6. nikita: Well yes. Thanks for noticing that I am giving out Rant disclaimers. Mostly because I am no mood to be defensive and deal with trolls and flamers. I’ve had posts which run into too many comments and are very “attacking” in nature. I am still thinking aloud. I don’t know the answers. I must try and shape my questions first.

    Rant – to me is merely a sign that says “This is the NOT the final word. – I am thinking aloud. – I am not trying to convert anyone here.” It doesn’t take anything away from its importance in my wider engagement with the discourse no?

    I have only such time in the day. And I cannot spend more than what I do on flames – hence the disclaimer. Convenient – but necessary.


  7. Nilu says:

    Disclaimer: I do because I can. I may not but I would because I could and maybe because I should. Which means I won’t. And, therefore don’t.


  8. Nilu: Good for you.


  9. nikita says:

    yes, of course i see your point, Neha. and just like blogs allow us the space to put our ideas out…they also give others the space to comment…favourably or what we have to say. and it is much easier to keep everyhting happy clappy..and not ruffle anything. for everyone around (the end of ideology argument). and when we do take a step into the not so happy clappy for everyone…we have to cover our tracks!
    but all in all…happy to see posts like yours…or the ones on women in the army, libertarianism etc floating around recently..and happy to see that they hit the spot enough to generate lots of comments. so here’s hoping we see an interesting discussion on this series!


  10. Nilu says:

    Ethavathu sonna, anubavii – aarayatdha.

    gooda, baada nnu kettena?


  11. Nilu says:

    what’s with this – ‘this is my blog, i will have to have the last word and therefore will reply to every comment regardless of how stupid it is’ syndrome?


  12. angelo says:

    lol! i just saw this cat fight on your comments here (Nilu & Neha), hilarious! thanks for making me smile. 🙂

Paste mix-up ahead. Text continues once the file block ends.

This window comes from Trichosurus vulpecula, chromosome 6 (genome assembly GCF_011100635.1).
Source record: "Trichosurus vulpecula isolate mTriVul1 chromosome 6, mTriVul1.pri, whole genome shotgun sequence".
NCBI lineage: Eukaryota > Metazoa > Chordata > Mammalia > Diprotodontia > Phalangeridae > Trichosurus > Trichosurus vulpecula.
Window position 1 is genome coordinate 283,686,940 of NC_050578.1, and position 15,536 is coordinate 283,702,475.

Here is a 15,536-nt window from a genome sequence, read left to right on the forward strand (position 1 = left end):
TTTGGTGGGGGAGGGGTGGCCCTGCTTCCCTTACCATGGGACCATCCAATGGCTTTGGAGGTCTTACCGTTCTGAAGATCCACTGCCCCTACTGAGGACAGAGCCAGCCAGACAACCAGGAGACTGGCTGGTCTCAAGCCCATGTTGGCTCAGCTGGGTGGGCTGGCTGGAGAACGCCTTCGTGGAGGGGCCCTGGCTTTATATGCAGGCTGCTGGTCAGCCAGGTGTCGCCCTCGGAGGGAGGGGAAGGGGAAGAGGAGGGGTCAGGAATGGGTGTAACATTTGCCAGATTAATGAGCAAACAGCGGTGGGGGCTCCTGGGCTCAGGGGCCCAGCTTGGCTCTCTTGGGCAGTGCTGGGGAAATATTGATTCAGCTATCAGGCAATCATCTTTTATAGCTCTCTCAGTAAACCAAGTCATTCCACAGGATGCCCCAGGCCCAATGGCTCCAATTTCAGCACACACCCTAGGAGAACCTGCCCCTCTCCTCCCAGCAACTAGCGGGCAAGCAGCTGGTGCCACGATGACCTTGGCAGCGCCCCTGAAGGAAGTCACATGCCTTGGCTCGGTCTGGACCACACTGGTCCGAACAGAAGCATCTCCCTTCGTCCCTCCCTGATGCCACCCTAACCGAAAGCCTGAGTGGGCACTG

13. Victor says:

    Hey Neha,

    Thanks for the link. I think your comments are very insightful (and generated more discussion than mine did!) I think it’s so important to see patriarchy (or sexism, not sure which I prefer) as a system. It’s not just that men have sexist attitudes, though I think we all do; it’s that gender oppresses everyone who has a gender i.e. men as well. I was just having a talk with a female friend today, who said it must be hard for guys when they’re socialized to suppress their feelings. It’s so true. We’re not consciously afraid of appearing ‘womanly’; by the time we’re adolescents, the message is so ingrained in us that it’s not conscious at all. It’s repressed, and gets sublimated into all sorts of self-destructive activities – though useful for capitalist discipline, I’d argue.

    I wasn’t aware of French being an effeminate language for the Bolsheviks; certainly the leadership were well-versed in many languages. I have no doubt a lot of sexism went on in the Revolution, but I’d just add that, by challenging the material structures of capitalism, the Russian Revolution made possible a real challenge to the roots of sexism. They set up collective kitchens, daycares and co-ops so women didn’t have to labour unpaid in the home; abortion was free on demand; homosexuality was legalized decades before anywhere else, showing a real understanding of linked oppression. All that ended under Stalinism, when the Party brought back specifically macho role models: the Stakhanovites, the ‘model workers’ who were invariably male and always did what the State told them. Which presumably meant not expressing their feelings 🙂

    For further reading, Alexandra Kollontai, a member of the Bolshevik Central Committee, wrote “Love of Worker Bees”, a semi-fictional novel about her attempts to set up a collective household and negotiate new gender and work relationships.